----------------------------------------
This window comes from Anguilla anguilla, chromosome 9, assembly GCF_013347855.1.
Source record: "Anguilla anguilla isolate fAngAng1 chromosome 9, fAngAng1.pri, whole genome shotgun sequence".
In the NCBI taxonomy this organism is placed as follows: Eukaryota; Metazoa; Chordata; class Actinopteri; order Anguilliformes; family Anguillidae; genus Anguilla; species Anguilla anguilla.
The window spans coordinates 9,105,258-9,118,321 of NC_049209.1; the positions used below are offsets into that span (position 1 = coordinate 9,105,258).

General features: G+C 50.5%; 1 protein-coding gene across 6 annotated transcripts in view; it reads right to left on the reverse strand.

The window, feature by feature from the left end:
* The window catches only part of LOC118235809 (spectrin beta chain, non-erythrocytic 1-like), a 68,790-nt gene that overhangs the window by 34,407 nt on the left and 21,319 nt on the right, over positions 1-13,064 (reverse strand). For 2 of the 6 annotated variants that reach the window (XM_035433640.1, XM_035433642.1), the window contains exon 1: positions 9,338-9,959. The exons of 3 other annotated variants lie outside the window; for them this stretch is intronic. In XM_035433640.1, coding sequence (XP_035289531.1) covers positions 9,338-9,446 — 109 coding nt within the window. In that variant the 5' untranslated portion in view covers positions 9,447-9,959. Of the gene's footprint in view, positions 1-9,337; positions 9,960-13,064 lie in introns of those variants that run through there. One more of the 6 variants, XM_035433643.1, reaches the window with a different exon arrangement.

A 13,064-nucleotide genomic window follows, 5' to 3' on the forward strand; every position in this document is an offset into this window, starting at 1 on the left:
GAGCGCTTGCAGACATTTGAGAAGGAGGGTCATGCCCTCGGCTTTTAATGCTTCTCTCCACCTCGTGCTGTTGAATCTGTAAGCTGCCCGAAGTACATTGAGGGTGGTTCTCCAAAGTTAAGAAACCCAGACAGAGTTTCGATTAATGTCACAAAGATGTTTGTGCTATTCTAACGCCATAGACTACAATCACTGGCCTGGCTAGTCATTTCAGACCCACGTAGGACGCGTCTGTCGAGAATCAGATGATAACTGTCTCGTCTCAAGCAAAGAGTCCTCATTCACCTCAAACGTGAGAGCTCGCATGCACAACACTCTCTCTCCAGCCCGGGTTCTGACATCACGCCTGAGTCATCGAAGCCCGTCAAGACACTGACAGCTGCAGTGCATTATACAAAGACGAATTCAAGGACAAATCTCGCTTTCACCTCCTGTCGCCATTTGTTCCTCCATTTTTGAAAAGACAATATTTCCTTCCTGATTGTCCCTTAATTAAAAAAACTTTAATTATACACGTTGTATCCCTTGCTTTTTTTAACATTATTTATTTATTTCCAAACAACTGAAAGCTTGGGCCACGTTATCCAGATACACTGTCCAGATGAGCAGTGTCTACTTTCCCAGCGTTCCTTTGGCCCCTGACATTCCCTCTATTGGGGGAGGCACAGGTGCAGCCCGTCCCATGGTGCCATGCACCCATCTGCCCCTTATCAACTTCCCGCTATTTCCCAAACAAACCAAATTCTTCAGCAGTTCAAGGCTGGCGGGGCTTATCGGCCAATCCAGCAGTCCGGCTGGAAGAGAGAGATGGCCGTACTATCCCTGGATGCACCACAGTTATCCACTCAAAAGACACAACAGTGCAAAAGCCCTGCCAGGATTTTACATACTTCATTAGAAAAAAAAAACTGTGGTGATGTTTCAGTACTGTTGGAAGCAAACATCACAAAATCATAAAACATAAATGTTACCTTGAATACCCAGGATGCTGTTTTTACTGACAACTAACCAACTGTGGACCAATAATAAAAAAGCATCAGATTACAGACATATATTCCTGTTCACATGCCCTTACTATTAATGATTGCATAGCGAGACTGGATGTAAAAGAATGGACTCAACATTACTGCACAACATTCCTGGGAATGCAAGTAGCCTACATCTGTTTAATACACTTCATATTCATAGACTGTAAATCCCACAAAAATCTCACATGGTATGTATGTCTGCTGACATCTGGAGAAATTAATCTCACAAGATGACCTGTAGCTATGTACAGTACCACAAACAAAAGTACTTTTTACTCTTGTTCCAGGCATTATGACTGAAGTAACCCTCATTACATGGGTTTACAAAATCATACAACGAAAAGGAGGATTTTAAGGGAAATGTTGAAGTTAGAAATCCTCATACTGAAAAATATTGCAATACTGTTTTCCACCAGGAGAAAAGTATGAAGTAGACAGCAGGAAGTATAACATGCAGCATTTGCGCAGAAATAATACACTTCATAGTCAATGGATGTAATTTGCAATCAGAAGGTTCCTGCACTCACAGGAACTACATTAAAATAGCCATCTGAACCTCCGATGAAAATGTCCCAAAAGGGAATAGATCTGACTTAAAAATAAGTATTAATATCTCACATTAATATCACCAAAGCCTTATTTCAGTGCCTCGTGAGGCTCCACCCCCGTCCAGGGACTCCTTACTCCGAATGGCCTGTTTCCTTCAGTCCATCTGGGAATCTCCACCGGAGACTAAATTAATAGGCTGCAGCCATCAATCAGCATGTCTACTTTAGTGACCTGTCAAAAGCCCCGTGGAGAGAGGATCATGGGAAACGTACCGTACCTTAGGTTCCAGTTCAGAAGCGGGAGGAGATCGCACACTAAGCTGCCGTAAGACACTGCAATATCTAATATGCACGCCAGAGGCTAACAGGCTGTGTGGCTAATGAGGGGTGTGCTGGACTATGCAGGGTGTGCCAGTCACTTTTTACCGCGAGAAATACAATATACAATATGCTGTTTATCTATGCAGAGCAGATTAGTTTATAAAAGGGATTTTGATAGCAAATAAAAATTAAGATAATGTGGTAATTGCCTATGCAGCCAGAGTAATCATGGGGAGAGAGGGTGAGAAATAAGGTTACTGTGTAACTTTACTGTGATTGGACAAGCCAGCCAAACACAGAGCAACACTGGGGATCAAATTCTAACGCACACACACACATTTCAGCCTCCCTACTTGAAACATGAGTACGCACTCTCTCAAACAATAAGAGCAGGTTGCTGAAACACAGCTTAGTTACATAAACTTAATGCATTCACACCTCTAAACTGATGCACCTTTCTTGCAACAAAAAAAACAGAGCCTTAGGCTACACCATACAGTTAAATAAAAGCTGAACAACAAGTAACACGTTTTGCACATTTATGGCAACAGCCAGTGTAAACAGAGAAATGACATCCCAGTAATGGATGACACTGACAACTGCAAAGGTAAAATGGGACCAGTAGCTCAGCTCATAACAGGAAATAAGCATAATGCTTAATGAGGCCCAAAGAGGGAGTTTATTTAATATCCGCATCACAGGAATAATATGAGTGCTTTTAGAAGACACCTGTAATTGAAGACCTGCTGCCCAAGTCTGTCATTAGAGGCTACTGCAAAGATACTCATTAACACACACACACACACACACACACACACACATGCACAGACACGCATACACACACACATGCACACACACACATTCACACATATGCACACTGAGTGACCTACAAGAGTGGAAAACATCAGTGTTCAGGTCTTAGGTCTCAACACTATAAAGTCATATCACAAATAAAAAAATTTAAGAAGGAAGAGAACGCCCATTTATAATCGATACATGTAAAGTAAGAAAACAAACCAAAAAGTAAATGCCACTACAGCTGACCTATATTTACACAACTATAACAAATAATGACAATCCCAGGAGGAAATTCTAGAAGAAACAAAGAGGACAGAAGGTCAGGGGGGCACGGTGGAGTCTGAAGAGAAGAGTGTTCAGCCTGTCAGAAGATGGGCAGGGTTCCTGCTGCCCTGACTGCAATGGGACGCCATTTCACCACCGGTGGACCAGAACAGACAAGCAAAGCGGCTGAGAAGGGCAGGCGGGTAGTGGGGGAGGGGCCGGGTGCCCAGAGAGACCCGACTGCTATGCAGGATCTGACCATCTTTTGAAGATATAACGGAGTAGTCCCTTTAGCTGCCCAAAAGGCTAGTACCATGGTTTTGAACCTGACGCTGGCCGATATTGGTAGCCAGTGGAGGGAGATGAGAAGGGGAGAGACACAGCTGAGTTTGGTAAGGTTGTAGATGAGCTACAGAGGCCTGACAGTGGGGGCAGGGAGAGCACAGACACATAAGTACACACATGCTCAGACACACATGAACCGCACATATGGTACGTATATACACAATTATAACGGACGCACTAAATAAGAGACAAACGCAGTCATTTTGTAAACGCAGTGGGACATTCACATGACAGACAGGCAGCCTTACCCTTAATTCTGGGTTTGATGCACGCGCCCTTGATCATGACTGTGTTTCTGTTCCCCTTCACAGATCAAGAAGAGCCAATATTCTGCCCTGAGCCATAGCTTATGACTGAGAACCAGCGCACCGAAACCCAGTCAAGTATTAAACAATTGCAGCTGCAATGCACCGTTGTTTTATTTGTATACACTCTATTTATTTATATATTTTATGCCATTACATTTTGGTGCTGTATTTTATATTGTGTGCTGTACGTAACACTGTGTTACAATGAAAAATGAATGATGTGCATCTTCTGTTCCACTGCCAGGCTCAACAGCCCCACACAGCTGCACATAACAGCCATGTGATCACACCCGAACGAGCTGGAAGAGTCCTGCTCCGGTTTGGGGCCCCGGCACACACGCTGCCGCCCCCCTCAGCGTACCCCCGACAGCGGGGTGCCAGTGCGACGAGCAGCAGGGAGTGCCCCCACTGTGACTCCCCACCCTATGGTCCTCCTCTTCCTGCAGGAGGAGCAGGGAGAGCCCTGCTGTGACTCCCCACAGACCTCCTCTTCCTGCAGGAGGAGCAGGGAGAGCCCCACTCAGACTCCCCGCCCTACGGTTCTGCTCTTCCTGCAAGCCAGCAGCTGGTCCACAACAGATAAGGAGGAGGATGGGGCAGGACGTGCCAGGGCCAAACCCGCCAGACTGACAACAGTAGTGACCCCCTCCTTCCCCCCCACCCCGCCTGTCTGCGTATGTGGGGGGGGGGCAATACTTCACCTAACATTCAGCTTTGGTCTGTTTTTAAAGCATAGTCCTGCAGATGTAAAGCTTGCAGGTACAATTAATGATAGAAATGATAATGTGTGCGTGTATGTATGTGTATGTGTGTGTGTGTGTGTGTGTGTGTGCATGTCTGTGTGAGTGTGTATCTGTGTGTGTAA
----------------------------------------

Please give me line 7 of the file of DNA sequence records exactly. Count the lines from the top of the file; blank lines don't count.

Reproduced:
* The window catches only part of LOC118235809 (spectrin beta chain, non-erythrocytic 1-like), a 68,790-nt gene that overhangs the window by 34,407 nt on the left and 21,319 nt on the right, over positions 1-13,064 (reverse strand). For 2 of the 6 annotated variants that reach the window (XM_035433640.1, XM_035433642.1), the window contains exon 1: positions 9,338-9,959. The exons of 3 other annotated variants lie outside the window; for them this stretch is intronic. In XM_035433640.1, coding sequence (XP_035289531.1) covers positions 9,338-9,446 — 109 coding nt within the window. In that variant the 5' untranslated portion in view covers positions 9,447-9,959. Of the gene's footprint in view, positions 1-9,337; positions 9,960-13,064 lie in introns of those variants that run through there. One more of the 6 variants, XM_035433643.1, reaches the window with a different exon arrangement.